Most of the forests in the country are in a highly degraded state.In fact, deforestation is a major environmental concern in Chad. Woodlands, mainly located in south, have diminished by 29% between 1975 and 2013, amounting to a very significant loss of 4700 sq. km. The area of gallery forest also declined, but not as rapidly as woodlands. In the Sahel region of Bahr El Gazal and Kanen, sandy areas have grown in a patchwork fashion, pushing into the steppes [1].

Between 1990 and 2010, Chad lost 12.1% of its forest cover, or around 1.585 Mha. Annual average deforestation rate has increased slightly from 0.6% in 1990-2000 to 0.65 in 2005-2010. From 2001 to 2020, Chad has lost 49.9 kha of tree cover, equivalent to a 12% decrease in tree cover since 2000, and 14.0Mt of COe emissions.  Area of forest affected by fire in 2005 was estimated to be 5794,000 ha, all being wildfire (not managed burn). The industrial roundwood removals increased from 404,000 m3 in 1990 to 435,000 m3 in 2005, 67% of which came from forests. Removals for wood-fuels has increased steadily (8084,000 m3 in 1990 to 8698,000 m3 in 2005) [2].


Traditional herding practices and the need for firewood and wood for construction have exacerbated the problem [3]. To what extent the decline in forest coverage has been caused by climatic changes and to what extent by herding and cutting practices is unknown. Regulating dangerous practicesn was difficult because some people traditionally made their living selling wood and charcoal for fuel, and wood for construction in the urban centers.

Driven by an accelerated population growth and concomitant food demand, agricultural expansion is the main driver of loss of Chad’s natural landscapes. Droughts in the 1970s and 1980s, as well as grazing pressure, have destabilized the already sparse vegetation cover, allowing the underlying sands to become more mobile. Between 1975 and 2013, sandy areas have increased by 22% [2].


Key policies and governance approach

National forest policy and legal framework was enacted in year 2000 and 2008 respectively. National forest program started in 1972 is in implementation that includes reforestation and afforestation actions to improve the sequestration of carbon by 2030. Protective actions to prevent deforestation (877,000 ha) and restoration are also planned (50,000 ha) in the action plan for 2030. Other major activities include the promotion of good agroforestry practices within the framework of the Great Green Wall for the Sahel and the Sahara, the strengthening of resilience in arid zones in Africa (FAO). 

The Country Programming Framework (CPP) between the Food and Agriculture Organization of the United Nations (FAO) and the Government of Chad, involving a broad multisectoral consultative process including national institutions, civil society organizations and development partners, within the framework of the United Nations Development Assistance Framework (UNDAF) covering the same period 2017-2021, establishes three areas of development for Chad in terms of food and sustainable agro-sylvo-pastoral and fisheries production. The CPP is FAO's contribution to the implementation of these national development frameworks. One of the priority area is the “Development and sustainable management of natural resources”.


Successes and remaining challenges 

Although the government attempted to limit wood brought into the capital, the attempts have not been well managed, and unrestricted cutting of woodlands remained a problem. Recent interviews conducted among local farmers and local stakeholders by the Centre National d’Appui à la Recherche (CNAR – National Center for Research) indicate that cropland expansion is not only related to the growing population and the associated need to produce more food, but also to land deterioration. Poor land management and recurrent wildfires led to soil deterioration and reduced agricultural yield. As a result, farmers have been searching for new, fertile land, such as the surroundings of Manda National Park and Djoli-Kéra Forest Reserve. In addition, farmers have been shifting to more lucrative activities, such as timber commercialization or charcoal production [4].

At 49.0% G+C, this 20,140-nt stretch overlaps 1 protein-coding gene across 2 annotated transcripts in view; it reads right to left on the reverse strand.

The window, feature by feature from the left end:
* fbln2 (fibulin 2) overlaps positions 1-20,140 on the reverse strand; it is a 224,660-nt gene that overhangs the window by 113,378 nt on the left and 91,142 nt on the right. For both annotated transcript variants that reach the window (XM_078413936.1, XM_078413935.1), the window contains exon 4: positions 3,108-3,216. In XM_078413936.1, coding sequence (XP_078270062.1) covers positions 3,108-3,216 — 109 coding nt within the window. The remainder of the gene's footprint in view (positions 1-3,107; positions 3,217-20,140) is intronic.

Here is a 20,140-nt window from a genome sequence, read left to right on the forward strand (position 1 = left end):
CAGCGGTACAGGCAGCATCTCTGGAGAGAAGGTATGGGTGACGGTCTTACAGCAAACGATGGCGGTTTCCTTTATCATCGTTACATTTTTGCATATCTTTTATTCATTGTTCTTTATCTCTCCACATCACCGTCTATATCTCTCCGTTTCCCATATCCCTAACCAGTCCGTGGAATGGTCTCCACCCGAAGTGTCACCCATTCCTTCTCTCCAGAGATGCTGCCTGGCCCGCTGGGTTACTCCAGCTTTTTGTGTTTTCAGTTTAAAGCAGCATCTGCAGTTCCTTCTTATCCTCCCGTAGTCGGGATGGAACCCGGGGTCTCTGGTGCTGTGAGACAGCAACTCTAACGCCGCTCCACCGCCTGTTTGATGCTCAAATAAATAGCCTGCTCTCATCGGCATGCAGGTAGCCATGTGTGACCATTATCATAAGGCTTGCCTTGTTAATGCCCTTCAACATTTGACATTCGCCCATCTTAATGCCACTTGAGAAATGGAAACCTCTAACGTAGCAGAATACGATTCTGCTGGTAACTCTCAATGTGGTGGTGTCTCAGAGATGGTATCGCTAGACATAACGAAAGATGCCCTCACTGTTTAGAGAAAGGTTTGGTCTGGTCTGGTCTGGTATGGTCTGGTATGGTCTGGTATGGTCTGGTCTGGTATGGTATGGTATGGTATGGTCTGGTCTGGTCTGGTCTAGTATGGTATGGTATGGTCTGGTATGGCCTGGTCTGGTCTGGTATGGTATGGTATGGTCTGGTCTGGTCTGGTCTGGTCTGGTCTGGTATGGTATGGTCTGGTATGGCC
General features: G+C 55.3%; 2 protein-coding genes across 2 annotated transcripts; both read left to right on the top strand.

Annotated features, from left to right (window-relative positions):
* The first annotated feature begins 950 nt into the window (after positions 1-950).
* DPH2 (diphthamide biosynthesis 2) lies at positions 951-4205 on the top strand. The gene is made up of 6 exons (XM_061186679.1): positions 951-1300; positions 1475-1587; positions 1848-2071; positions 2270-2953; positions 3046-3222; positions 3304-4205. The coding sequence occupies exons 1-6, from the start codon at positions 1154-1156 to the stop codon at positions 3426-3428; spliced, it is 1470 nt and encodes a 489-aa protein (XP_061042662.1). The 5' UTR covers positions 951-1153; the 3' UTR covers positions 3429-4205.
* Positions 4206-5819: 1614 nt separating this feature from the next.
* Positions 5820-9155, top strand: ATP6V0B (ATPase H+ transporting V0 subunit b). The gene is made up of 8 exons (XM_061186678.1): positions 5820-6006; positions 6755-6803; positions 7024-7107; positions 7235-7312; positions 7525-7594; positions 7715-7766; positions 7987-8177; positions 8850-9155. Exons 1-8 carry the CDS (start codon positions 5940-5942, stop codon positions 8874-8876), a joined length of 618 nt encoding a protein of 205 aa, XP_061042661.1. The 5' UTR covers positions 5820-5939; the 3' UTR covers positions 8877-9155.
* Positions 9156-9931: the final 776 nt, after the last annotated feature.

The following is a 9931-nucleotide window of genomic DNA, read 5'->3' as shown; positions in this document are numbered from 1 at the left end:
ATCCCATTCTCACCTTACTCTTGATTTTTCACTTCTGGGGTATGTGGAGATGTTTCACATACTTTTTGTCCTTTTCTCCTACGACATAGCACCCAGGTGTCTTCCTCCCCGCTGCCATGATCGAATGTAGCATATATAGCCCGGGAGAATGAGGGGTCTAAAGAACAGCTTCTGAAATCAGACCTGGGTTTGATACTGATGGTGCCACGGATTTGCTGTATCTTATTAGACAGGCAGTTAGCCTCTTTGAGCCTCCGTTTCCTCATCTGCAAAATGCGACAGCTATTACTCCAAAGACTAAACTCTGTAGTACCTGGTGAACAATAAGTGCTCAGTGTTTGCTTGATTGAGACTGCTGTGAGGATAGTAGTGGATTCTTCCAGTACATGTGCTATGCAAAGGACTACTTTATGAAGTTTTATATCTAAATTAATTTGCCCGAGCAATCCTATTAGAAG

Initiatives and Development Plans

Chad is ready to fight against climate change and adapt to its impacts by making efforts to protect the environment, in particular through activities such asimplementing the national programme for the development of green belts around Chadian cities. In addition to these green belts, ten million trees are being planted as part of the African Great Green Wall initiative, and National Tree Week has been officially launched. An ambitious plan to distribute 3,000,000 improved wood-burning stoves and 1,500,000 charcoal, and the efficient production of 300,000 tonnes of charcoal to improve the production efficiency and therefore reduce wood consumption and emissions of CH4 forms parts of the initiatives [5].


Goals and Ambitions

Chad has pledged to restore 5 million hectares by 2030 as part of the Bonn Challenge Southern Africa (SADC+) Bonn Challenge Ministerial Roundtable, organised by the Malawi Department of Forestry and IUCN.

Chad’s pledge to the Bonn Challenge and AFR100 brings together several domestic programmes focused on restoration, including the Neutral Land Degradation Project, Great Green Wall Programme, Lake Chad Ecosystem Rehabilitation and Restoration Project and the Provincial Landscape Restoration Initiative.

Other priority options identified include actions that will promote and support the use of renewable energies, such as biogas and solar energy, which will help reduce the dependence of communities on firewood. This will help reduce deforestation and the degradation of land cover, and will have positive repercussions on the economy, health public, health and environment [6].